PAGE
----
What a whirlwind these past few weeks have been. The kids have been here less than a month, some have already left and another group leave on Thursday. I’m exhausted but the fact time has actually flow indicates just how much fun I’ve been having.
The day the kids arrived was wet and windy but that didn’t stop us making it an epic welcome. There was singing and dancing in the dining hall; cheering and screaming as the buses pulled in and absolute chaos helping multiple small boys attempt to relocate their hockey sticks. I have been assigned to HB1, the youngest boys in camp, and it has been both the most rewarding yet stressful time. For the first 2 weeks there were 16 boisterous boys in that cabin each with their own individual quirks. While making them be quiet during announcements and getting them to settle down when it’s time for bed makes me want to rip my hair out and question why anyone would ever want children, there are so many more moments where the things they come out with make me cry with laughter or feel such a sense of pride, I find it hard to imagine ever being mad at them. I spent most of my first day hanging out with the boys and trying to get to know them as we weren’t running activities. Lunch was an interesting affair as there was an ENORMOUS puddle round the clock tower outside the dining hall and these boys decided it would be a great idea to play in/around it. I turned my back for 5 minutes to catch up with some of my girls from last year and the boys were all drenched from head to toe. I also got soaked in the process of attempting to get them out and 3 of them had to go back to the cabin to change before lunch. This set the tone for the next 2 weeks!
Once lunch is over the dreaded swim test is always the main part of the first day. I know from experience how traumatic this is as I completely lost it during mine this year so I try to stick with the kids who I sense will find it most difficult. Most of the boys in HB1 absolutely smashed it and were in and out as quick as possible so they didn’t get cold. Unfortunately, one boy was not feeling the ice cold water and no amount of persuasion from myself or one of his counsellors seemed to work. We got his brother involved and another member of staff but the more people who were around the more he closed off, so I attempted a different tactic. Tommy (his counsellor) and I totally backed off and watched from a distance while he came to his decision alone. Unfortunately a few other members of staff didn’t seem to be aware of what we were trying to do so pounced on him again. He did nearly end up going in but it was all too much for him and the poor kid was freezing so we decided the wait for another day. However, this kid now associates me with that day and really, really doesn’t like me. But hey you win some you lose some.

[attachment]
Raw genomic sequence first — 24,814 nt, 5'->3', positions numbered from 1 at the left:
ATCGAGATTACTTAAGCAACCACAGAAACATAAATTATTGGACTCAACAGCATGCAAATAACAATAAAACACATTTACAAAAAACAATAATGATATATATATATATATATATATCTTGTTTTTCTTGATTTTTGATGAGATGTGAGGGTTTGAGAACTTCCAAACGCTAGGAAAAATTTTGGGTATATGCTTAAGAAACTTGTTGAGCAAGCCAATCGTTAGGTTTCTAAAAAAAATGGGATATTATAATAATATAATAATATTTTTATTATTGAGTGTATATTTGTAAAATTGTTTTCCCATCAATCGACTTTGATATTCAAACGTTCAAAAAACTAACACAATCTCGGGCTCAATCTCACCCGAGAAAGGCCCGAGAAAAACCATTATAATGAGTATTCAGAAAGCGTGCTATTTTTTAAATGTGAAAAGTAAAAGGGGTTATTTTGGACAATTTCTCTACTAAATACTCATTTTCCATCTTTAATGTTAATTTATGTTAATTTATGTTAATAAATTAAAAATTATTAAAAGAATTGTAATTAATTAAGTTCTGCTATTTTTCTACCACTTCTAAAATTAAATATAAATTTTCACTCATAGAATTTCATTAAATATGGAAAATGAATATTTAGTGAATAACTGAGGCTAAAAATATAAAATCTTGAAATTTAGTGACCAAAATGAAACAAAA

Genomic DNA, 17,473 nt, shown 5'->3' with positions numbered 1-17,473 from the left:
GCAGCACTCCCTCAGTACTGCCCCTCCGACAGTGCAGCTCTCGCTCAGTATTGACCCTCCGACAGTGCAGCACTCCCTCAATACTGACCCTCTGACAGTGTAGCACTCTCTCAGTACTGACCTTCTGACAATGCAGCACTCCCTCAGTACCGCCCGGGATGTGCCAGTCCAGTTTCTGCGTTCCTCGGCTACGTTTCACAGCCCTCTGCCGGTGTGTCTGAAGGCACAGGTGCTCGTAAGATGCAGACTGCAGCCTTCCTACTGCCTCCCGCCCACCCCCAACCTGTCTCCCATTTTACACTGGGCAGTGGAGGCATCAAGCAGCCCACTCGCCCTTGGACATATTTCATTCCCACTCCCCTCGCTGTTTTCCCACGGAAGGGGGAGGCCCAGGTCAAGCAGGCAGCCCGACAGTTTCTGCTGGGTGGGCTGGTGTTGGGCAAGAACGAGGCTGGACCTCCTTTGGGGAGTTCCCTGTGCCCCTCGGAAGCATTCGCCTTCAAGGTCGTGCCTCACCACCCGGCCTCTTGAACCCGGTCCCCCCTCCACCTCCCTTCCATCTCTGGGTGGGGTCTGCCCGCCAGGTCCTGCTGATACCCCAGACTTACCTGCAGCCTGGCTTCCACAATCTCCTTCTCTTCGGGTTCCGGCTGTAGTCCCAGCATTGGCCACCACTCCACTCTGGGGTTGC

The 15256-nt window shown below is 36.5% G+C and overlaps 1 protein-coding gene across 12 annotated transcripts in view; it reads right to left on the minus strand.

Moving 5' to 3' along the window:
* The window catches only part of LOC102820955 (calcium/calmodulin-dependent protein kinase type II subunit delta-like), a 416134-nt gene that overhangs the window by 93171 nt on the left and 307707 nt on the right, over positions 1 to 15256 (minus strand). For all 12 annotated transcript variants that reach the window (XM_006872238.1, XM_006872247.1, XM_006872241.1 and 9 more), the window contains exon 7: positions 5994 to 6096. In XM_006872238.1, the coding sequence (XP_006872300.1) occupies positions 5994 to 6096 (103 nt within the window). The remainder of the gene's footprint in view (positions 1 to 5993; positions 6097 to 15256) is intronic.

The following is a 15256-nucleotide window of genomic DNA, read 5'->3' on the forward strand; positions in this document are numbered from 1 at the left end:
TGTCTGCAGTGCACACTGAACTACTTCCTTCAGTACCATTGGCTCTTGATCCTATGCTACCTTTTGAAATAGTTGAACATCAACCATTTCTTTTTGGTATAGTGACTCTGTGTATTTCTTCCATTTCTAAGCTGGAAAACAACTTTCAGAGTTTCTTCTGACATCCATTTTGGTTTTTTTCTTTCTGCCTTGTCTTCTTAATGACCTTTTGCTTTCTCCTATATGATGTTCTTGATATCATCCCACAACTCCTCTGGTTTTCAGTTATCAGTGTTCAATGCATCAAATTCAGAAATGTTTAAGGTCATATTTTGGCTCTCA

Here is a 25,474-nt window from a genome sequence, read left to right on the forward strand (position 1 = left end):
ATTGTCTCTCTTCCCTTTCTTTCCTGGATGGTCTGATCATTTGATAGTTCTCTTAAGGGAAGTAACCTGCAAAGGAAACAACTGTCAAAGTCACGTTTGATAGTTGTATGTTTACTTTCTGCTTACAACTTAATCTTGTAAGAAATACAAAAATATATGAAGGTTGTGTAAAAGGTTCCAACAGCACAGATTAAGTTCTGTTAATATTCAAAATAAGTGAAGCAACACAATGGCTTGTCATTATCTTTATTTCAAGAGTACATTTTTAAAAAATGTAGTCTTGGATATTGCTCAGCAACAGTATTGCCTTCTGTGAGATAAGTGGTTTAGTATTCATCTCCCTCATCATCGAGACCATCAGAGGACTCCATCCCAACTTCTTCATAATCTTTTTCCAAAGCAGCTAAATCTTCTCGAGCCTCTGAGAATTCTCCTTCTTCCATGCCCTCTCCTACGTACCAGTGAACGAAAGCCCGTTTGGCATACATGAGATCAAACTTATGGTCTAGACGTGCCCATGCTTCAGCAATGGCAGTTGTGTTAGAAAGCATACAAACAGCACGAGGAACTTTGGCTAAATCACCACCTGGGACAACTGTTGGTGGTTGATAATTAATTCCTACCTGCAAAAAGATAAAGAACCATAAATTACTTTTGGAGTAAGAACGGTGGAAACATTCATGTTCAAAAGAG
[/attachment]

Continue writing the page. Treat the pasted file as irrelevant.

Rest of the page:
The first 2 weeks of camp were crazy busy and there were so many kids it was hard to find time to breathe. I think I sat down for about 30 seconds each meal time and any spare time not spent with my boys I was hanging out with some of my girls from last year who are now first year Sequioas so super old and cool. Thankfully not too cool to want to spend time with me which is very sweet. The rest of the time I’m down at Outdoor Rec attempting to make the kids understand there’s a lot more to our activity than fishing and fire building. We have been partially successful, although not as much as I’d have hoped. Still it takes more than a summer to change a perception and I’m hopeful that the changes we’ve made this year could snowball into something more over the next few years. Our biggest achievement has been the vegetable patch which I have been discussing with my Dad for the past couple of months before camp and am so happy we got planted. The initial planting of the seeds was a tad chaotic and if we do it again next year will be more structured. Still, the fact we have 2 canoes with fruit and vegetables growing is awesome. The kids got into it more than they let on as well because they still come down and ask to water the plants and check on how they’re doing.